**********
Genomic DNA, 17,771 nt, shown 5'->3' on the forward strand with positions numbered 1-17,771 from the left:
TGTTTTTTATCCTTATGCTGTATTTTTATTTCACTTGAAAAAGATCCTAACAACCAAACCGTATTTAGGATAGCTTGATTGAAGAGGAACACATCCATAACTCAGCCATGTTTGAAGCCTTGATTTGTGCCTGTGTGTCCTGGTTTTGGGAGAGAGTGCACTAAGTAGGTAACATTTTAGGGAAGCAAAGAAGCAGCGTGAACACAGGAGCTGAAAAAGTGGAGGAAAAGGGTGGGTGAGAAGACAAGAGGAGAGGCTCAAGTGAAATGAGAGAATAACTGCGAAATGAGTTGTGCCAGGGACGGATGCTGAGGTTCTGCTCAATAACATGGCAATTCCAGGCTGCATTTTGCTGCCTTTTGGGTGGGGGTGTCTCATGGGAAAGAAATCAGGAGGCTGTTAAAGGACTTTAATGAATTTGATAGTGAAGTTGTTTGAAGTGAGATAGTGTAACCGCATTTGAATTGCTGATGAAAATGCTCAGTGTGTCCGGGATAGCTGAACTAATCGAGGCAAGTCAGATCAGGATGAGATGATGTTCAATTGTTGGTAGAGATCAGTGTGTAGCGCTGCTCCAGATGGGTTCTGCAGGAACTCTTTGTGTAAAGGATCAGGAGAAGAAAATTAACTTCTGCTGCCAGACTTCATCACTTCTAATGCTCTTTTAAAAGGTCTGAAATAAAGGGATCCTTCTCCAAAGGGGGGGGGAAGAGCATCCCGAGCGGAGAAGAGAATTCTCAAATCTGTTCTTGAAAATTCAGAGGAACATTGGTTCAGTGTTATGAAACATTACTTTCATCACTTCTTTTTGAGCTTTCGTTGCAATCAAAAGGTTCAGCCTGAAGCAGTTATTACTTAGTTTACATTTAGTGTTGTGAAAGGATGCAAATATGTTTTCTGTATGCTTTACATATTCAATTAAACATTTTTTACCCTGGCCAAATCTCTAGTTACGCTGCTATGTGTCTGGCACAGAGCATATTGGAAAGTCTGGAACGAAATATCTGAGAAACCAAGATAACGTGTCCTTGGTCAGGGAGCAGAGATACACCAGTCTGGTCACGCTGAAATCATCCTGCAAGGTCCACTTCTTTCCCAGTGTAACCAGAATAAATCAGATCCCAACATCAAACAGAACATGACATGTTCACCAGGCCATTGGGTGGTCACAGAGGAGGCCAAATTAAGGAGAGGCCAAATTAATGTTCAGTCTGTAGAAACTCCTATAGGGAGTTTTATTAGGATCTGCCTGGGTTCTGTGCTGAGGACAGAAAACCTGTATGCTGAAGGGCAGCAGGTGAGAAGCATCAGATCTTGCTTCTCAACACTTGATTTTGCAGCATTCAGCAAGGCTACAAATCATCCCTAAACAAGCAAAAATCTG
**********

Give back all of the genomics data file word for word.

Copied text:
Genomic DNA, 17,771 nt, shown 5'->3' on the forward strand with positions numbered 1-17,771 from the left:
TGTTTTTTATCCTTATGCTGTATTTTTATTTCACTTGAAAAAGATCCTAACAACCAAACCGTATTTAGGATAGCTTGATTGAAGAGGAACACATCCATAACTCAGCCATGTTTGAAGCCTTGATTTGTGCCTGTGTGTCCTGGTTTTGGGAGAGAGTGCACTAAGTAGGTAACATTTTAGGGAAGCAAAGAAGCAGCGTGAACACAGGAGCTGAAAAAGTGGAGGAAAAGGGTGGGTGAGAAGACAAGAGGAGAGGCTCAAGTGAAATGAGAGAATAACTGCGAAATGAGTTGTGCCAGGGACGGATGCTGAGGTTCTGCTCAATAACATGGCAATTCCAGGCTGCATTTTGCTGCCTTTTGGGTGGGGGTGTCTCATGGGAAAGAAATCAGGAGGCTGTTAAAGGACTTTAATGAATTTGATAGTGAAGTTGTTTGAAGTGAGATAGTGTAACCGCATTTGAATTGCTGATGAAAATGCTCAGTGTGTCCGGGATAGCTGAACTAATCGAGGCAAGTCAGATCAGGATGAGATGATGTTCAATTGTTGGTAGAGATCAGTGTGTAGCGCTGCTCCAGATGGGTTCTGCAGGAACTCTTTGTGTAAAGGATCAGGAGAAGAAAATTAACTTCTGCTGCCAGACTTCATCACTTCTAATGCTCTTTTAAAAGGTCTGAAATAAAGGGATCCTTCTCCAAAGGGGGGGGGAAGAGCATCCCGAGCGGAGAAGAGAATTCTCAAATCTGTTCTTGAAAATTCAGAGGAACATTGGTTCAGTGTTATGAAACATTACTTTCATCACTTCTTTTTGAGCTTTCGTTGCAATCAAAAGGTTCAGCCTGAAGCAGTTATTACTTAGTTTACATTTAGTGTTGTGAAAGGATGCAAATATGTTTTCTGTATGCTTTACATATTCAATTAAACATTTTTTACCCTGGCCAAATCTCTAGTTACGCTGCTATGTGTCTGGCACAGAGCATATTGGAAAGTCTGGAACGAAATATCTGAGAAACCAAGATAACGTGTCCTTGGTCAGGGAGCAGAGATACACCAGTCTGGTCACGCTGAAATCATCCTGCAAGGTCCACTTCTTTCCCAGTGTAACCAGAATAAATCAGATCCCAACATCAAACAGAACATGACATGTTCACCAGGCCATTGGGTGGTCACAGAGGAGGCCAAATTAAGGAGAGGCCAAATTAATGTTCAGTCTGTAGAAACTCCTATAGGGAGTTTTATTAGGATCTGCCTGGGTTCTGTGCTGAGGACAGAAAACCTGTATGCTGAAGGGCAGCAGGTGAGAAGCATCAGATCTTGCTTCTCAACACTTGATTTTGCAGCATTCAGCAAGGCTACAAATCATCCCTAAACAAGCAAAAATCTG